Last Monday, Rio de Janeiro police officers greeted arriving tourists at the airport with a “Welcome to Hell” sign. Brazil has been dealing with its fair share of problems lately, from the Zika virus and the impeachment of President Dilma Rousseff, to a major recession and the preparation for the Olympic Games this August. City police have not been paid in a while, leading to a shortage of all kinds of supplies including basics such as paper for incident reports and car fuel. This protest by off-duty officers comes only weeks after an Australian athlete was mugged at gunpoint close to her hotel. Since other Olympians also experienced similar robberies during their testing and training in the city, Rio organizers were asked to mobilise security forces sooner. Obviously, the demand was not met since police made it clear that they were unsuited to protect the city unless they could acquire the necessary funds from the government.
In the lead up to the Olympic Games, police, residents, tourists and athletes alike are concerned for their safety in Rio. Brazil has one of the highest homicide rates in the world, with those living in marginalized areas affected the most. Japan Times reports that murder rates in the first quarter of 2016 are up fifteen percent from what they were during the first quarter of last year. With the police force demonstrations and street violence from favelas on the rise, Rio is struggling to attract tourists for the Olympic Games. CNN, in accordance with Amnesty International and Brazil’s Public Security Institute, announced that police officers killed forty people in May 2016 alone, which is more than double of the police killings during May of last year. This is not surprising, however, since when Brazil hosted the World Cup back in 2014, police in Rio killed 580 people, which was a 40% increase from the previous year. It seems to be a trend in Rio for police to increase executions, of mostly poor, black males from favelas, around the time in which Brazil will be the center of the world’s attention.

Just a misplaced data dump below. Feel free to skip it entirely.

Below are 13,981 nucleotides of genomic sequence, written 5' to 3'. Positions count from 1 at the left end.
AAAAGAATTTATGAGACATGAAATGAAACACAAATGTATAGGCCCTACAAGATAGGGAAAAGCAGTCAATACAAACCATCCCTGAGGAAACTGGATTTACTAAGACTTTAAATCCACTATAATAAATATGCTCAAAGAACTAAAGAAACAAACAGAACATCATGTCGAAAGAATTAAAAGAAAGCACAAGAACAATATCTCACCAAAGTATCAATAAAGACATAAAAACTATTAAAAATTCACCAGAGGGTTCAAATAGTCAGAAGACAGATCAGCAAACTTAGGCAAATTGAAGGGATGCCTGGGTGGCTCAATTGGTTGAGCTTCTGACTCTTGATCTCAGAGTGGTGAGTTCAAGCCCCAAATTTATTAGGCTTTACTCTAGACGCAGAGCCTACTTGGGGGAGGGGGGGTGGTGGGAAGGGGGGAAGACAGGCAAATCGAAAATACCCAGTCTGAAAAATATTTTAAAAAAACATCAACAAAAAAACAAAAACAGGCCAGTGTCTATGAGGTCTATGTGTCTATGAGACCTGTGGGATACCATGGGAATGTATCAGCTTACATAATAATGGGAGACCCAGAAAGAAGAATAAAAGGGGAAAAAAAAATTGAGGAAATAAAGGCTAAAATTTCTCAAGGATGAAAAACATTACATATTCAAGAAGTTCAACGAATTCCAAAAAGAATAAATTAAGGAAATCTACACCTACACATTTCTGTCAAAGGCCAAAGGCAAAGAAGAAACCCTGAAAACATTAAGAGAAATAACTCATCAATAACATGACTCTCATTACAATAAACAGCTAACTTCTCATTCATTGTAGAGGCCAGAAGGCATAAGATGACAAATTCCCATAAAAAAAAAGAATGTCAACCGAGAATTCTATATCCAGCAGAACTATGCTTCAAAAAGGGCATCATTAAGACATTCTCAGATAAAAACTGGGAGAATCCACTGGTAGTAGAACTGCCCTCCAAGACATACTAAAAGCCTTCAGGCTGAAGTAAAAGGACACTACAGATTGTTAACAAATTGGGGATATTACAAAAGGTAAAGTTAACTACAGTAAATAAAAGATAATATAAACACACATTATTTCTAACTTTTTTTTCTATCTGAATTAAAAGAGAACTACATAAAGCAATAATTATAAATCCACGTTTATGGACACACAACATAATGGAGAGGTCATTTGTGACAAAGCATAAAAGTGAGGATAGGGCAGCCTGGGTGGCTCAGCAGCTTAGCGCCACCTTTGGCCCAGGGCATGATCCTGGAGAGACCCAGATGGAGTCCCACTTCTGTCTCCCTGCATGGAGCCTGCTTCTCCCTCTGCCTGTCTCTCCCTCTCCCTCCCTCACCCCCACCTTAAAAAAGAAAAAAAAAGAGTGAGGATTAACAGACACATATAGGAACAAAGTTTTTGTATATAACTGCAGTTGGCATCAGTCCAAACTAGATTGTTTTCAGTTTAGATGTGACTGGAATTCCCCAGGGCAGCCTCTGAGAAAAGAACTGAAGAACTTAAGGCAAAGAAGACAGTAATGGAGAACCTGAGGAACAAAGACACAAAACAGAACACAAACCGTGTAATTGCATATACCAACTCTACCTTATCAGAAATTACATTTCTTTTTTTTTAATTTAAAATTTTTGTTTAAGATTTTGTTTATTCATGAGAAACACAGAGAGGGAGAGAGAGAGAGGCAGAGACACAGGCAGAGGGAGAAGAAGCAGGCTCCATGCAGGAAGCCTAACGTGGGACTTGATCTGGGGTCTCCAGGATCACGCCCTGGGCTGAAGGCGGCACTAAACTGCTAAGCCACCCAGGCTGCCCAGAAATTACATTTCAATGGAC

The government has stated it will distribute the officers’ promised paychecks this week, and hopefully it will be enough to reestablish some sense of security in Rio for the time being. In order to reach a long term result, more effective and sustainable action will have to be employed to curb street violence. Sustainable peace will only come through the targeting of poor communities such as favelas for development strategies, which include investing in education and job opportunities. These poor, young black males who make up the majority of offenders, result to gangs, crime and violence as a means of survival and due to lack of opportunity in their community. By throwing money at the problem, the government can create a police force to combat these gangs and street offenders, but it will not resolve the problem of violence in the long run. These funds could be allocated towards more effective and productive means of combating poverty and violence, such as education, infrastructure and the economy. As for now, Brazil has a lot on its plate that needs to be addressed in order to regain stability, which is essential in the formula for lasting peace.